(Natalie Sourisseau/Submitted)

Kelowna native captains field hockey team to World Cup

National team looking for help in fundraising

Team Canada has qualified for the Women’s Field Hockey World Cup for the first time in 28 years – and they need your help.

Kelowna native Natalie Sourisseau captained the squad to the momentous feat by earning bronze at the Panamerican Cup in January, booking their ticket to the big dance set for July in Terrassa, Spain.

Sourisseau admitted that the buildup for the January tournament held in Santiago, Chile was “a little bit hectic”, coming at a time when the Omicron variant was at its peak.

“Between that, and there was a lot of snow at that time so we weren’t really able to train, there was a lot of factors against us,” said Sourisseau. “We basically didn’t train for six weeks leading up to the tournament.”

Canada bested the rival United States in the third-place game.

“But we still managed to show up and get the job done. It wasn’t necessarily the most pretty, but we were able to get the bronze.”

Sourisseau took up the sport while at KLO Middle School, continuing on at Kelowna Secondary, winning provincials in her senior year.

It all eventually led to a spot on the national squad in 2011.

Now, she will be wearing the ‘C’ on her chest in her first World Cup.

It is quite the accomplishment – however, such an undertaking can come at a massive cost financially, and the Canadian field hockey program has not received any ‘Own the Podium’ government funding since 2015.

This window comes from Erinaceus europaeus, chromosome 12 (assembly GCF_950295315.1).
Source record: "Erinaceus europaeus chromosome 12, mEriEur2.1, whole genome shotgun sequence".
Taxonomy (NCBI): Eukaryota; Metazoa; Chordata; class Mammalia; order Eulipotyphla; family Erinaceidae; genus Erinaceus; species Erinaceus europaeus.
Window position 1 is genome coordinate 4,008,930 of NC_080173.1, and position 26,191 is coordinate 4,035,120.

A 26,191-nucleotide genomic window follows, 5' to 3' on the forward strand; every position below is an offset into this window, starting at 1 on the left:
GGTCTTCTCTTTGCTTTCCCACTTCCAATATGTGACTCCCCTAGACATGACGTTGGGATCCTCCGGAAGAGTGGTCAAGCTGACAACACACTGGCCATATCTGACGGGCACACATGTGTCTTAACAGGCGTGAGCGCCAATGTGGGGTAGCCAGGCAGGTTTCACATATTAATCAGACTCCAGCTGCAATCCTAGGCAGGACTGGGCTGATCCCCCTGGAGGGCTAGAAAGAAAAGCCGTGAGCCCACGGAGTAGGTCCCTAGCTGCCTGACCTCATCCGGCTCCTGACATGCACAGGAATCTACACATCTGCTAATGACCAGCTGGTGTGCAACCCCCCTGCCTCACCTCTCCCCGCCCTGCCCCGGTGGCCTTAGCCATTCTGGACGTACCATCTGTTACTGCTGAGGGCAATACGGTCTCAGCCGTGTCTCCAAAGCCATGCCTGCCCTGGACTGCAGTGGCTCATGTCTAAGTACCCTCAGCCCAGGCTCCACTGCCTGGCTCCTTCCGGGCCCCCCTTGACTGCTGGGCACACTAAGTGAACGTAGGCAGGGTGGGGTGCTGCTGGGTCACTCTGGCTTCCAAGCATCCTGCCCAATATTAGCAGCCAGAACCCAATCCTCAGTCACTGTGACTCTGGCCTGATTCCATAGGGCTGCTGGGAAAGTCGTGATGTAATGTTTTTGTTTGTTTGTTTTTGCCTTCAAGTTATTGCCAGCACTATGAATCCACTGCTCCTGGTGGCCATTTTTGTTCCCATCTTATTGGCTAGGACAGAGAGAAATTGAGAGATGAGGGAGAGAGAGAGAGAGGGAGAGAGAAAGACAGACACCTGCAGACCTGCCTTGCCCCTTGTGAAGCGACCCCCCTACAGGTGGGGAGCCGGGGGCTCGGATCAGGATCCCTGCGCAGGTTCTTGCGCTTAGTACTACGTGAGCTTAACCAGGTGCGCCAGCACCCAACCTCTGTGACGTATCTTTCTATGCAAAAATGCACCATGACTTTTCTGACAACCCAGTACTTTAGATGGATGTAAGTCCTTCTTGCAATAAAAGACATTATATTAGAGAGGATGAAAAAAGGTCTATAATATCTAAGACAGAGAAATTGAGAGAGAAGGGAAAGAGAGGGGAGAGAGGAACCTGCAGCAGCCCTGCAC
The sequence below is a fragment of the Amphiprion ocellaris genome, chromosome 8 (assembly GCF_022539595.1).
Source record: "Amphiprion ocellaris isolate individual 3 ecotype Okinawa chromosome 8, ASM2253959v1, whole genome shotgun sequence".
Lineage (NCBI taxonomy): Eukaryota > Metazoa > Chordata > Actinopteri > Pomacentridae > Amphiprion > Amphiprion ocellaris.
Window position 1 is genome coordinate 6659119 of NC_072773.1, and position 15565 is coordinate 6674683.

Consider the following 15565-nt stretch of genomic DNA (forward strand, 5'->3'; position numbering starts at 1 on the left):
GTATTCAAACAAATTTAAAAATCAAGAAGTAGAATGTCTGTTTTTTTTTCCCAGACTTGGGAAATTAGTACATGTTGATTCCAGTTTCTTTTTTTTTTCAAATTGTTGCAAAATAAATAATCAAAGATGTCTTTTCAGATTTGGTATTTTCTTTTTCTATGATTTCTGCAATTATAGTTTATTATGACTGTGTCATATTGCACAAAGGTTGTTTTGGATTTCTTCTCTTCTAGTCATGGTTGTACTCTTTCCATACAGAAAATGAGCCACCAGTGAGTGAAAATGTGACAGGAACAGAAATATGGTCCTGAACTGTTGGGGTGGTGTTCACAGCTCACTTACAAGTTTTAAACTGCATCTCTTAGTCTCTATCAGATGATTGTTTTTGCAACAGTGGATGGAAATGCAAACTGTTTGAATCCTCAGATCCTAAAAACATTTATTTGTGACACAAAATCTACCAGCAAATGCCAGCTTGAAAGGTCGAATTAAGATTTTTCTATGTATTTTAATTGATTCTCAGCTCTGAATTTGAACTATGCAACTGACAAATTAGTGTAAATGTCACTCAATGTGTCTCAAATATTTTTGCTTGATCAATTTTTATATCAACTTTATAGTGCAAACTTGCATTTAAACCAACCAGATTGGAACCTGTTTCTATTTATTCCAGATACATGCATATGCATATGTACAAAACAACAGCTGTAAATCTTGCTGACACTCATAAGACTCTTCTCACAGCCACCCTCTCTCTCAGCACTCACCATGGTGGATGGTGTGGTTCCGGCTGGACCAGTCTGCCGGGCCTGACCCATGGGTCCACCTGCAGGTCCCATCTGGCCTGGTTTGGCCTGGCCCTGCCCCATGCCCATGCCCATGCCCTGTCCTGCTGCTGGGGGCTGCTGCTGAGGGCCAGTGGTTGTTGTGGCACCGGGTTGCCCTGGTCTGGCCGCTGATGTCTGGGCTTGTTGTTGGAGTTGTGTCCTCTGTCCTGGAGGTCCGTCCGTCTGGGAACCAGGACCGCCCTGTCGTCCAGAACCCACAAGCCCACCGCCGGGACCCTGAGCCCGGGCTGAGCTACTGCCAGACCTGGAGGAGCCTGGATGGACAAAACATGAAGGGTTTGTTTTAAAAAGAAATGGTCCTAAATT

Costs to run a successful program come in all shapes and sizes, whether it may be field rentals, coach salaries, or training.

A fundraising page to help send the team to Spain has been set up at www.fieldhockey.ca, under the name ‘Back the Pack.’

“It’s often athlete-levied,” said Sourisseau. “Most of us have paid tens of thousands of dollars over the course of our careers to be able to go to these tournaments.”

Sourisseau said that the decision to qualify for Own the Podium funding is made on a year-to-year basis, with 2022 funding established in December of last year – before Canada had qualified for their first World Cup in almost three decades.

“We certainly did better than expected. So we’re hoping that beyond this year, in the future, we’ll be able to get funding.”

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@JakeC_16
Jake.courtepatte@kelownacapnews.com

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